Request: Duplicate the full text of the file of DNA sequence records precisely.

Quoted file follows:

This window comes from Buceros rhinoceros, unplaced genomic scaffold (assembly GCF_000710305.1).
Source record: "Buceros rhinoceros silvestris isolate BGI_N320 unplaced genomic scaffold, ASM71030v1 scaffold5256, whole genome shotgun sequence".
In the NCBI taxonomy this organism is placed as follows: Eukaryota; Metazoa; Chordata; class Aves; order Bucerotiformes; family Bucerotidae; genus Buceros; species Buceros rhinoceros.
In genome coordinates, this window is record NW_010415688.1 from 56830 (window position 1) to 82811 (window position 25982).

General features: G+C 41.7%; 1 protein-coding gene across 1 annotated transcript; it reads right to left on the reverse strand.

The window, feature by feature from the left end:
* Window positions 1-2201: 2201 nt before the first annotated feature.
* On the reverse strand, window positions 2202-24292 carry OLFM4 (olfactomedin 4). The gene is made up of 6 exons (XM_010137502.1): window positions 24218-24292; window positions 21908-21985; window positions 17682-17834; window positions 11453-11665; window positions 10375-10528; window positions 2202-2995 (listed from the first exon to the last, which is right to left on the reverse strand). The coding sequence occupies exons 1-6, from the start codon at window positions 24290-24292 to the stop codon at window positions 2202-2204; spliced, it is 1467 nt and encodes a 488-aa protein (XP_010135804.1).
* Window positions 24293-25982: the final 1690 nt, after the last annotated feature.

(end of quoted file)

This window comes from Buceros rhinoceros, unplaced genomic scaffold (assembly GCF_000710305.1).
Source record: "Buceros rhinoceros silvestris isolate BGI_N320 unplaced genomic scaffold, ASM71030v1 scaffold5256, whole genome shotgun sequence".
In the NCBI taxonomy this organism is placed as follows: Eukaryota; Metazoa; Chordata; class Aves; order Bucerotiformes; family Bucerotidae; genus Buceros; species Buceros rhinoceros.
In genome coordinates, this window is record NW_010415688.1 from 56830 (window position 1) to 82811 (window position 25982).

General features: G+C 41.7%; 1 protein-coding gene across 1 annotated transcript; it reads right to left on the reverse strand.

The window, feature by feature from the left end:
* Window positions 1-2201: 2201 nt before the first annotated feature.
* On the reverse strand, window positions 2202-24292 carry OLFM4 (olfactomedin 4). The gene is made up of 6 exons (XM_010137502.1): window positions 24218-24292; window positions 21908-21985; window positions 17682-17834; window positions 11453-11665; window positions 10375-10528; window positions 2202-2995 (listed from the first exon to the last, which is right to left on the reverse strand). The coding sequence occupies exons 1-6, from the start codon at window positions 24290-24292 to the stop codon at window positions 2202-2204; spliced, it is 1467 nt and encodes a 488-aa protein (XP_010135804.1).
* Window positions 24293-25982: the final 1690 nt, after the last annotated feature.